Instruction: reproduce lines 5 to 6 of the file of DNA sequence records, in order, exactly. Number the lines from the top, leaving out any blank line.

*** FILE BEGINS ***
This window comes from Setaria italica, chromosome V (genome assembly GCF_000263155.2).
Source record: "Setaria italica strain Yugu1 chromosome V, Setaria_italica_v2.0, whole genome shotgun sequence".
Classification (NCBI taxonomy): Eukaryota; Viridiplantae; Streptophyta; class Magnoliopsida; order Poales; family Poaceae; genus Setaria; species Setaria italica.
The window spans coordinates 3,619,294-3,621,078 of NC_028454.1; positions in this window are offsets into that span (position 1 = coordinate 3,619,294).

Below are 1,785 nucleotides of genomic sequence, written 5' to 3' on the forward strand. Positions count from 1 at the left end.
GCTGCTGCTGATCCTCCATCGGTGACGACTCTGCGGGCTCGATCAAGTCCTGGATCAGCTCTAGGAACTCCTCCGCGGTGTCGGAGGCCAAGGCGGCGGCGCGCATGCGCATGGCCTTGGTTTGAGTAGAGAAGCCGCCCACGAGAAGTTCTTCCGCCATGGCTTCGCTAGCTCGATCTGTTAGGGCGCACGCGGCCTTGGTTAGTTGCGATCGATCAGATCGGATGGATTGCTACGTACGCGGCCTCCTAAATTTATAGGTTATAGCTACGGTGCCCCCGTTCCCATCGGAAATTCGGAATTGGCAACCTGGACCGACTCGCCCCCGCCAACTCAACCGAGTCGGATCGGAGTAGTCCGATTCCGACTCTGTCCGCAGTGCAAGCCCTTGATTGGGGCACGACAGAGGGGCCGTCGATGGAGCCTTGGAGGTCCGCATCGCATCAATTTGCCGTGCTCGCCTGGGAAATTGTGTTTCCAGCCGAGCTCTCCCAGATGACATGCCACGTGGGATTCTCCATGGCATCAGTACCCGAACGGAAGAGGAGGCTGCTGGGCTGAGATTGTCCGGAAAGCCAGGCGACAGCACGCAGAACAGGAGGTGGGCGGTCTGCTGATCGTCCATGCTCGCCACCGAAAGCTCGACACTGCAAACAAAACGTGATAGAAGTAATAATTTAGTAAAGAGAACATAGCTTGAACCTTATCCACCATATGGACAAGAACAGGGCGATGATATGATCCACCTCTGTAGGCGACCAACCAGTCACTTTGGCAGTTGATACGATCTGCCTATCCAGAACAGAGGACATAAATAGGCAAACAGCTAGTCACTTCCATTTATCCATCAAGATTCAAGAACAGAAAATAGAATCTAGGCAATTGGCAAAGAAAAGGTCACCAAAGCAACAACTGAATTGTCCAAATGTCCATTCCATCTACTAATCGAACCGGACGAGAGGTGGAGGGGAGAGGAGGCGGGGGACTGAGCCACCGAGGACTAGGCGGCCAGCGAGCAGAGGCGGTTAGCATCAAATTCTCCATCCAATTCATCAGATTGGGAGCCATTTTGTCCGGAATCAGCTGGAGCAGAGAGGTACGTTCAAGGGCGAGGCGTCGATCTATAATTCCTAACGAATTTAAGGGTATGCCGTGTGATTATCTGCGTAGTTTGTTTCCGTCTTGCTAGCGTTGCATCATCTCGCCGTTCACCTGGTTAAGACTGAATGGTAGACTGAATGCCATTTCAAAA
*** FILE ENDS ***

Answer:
Below are 1,785 nucleotides of genomic sequence, written 5' to 3' on the forward strand. Positions count from 1 at the left end.
GCTGCTGCTGATCCTCCATCGGTGACGACTCTGCGGGCTCGATCAAGTCCTGGATCAGCTCTAGGAACTCCTCCGCGGTGTCGGAGGCCAAGGCGGCGGCGCGCATGCGCATGGCCTTGGTTTGAGTAGAGAAGCCGCCCACGAGAAGTTCTTCCGCCATGGCTTCGCTAGCTCGATCTGTTAGGGCGCACGCGGCCTTGGTTAGTTGCGATCGATCAGATCGGATGGATTGCTACGTACGCGGCCTCCTAAATTTATAGGTTATAGCTACGGTGCCCCCGTTCCCATCGGAAATTCGGAATTGGCAACCTGGACCGACTCGCCCCCGCCAACTCAACCGAGTCGGATCGGAGTAGTCCGATTCCGACTCTGTCCGCAGTGCAAGCCCTTGATTGGGGCACGACAGAGGGGCCGTCGATGGAGCCTTGGAGGTCCGCATCGCATCAATTTGCCGTGCTCGCCTGGGAAATTGTGTTTCCAGCCGAGCTCTCCCAGATGACATGCCACGTGGGATTCTCCATGGCATCAGTACCCGAACGGAAGAGGAGGCTGCTGGGCTGAGATTGTCCGGAAAGCCAGGCGACAGCACGCAGAACAGGAGGTGGGCGGTCTGCTGATCGTCCATGCTCGCCACCGAAAGCTCGACACTGCAAACAAAACGTGATAGAAGTAATAATTTAGTAAAGAGAACATAGCTTGAACCTTATCCACCATATGGACAAGAACAGGGCGATGATATGATCCACCTCTGTAGGCGACCAACCAGTCACTTTGGCAGTTGATACGATCTGCCTATCCAGAACAGAGGACATAAATAGGCAAACAGCTAGTCACTTCCATTTATCCATCAAGATTCAAGAACAGAAAATAGAATCTAGGCAATTGGCAAAGAAAAGGTCACCAAAGCAACAACTGAATTGTCCAAATGTCCATTCCATCTACTAATCGAACCGGACGAGAGGTGGAGGGGAGAGGAGGCGGGGGACTGAGCCACCGAGGACTAGGCGGCCAGCGAGCAGAGGCGGTTAGCATCAAATTCTCCATCCAATTCATCAGATTGGGAGCCATTTTGTCCGGAATCAGCTGGAGCAGAGAGGTACGTTCAAGGGCGAGGCGTCGATCTATAATTCCTAACGAATTTAAGGGTATGCCGTGTGATTATCTGCGTAGTTTGTTTCCGTCTTGCTAGCGTTGCATCATCTCGCCGTTCACCTGGTTAAGACTGAATGGTAGACTGAATGCCATTTCAAAA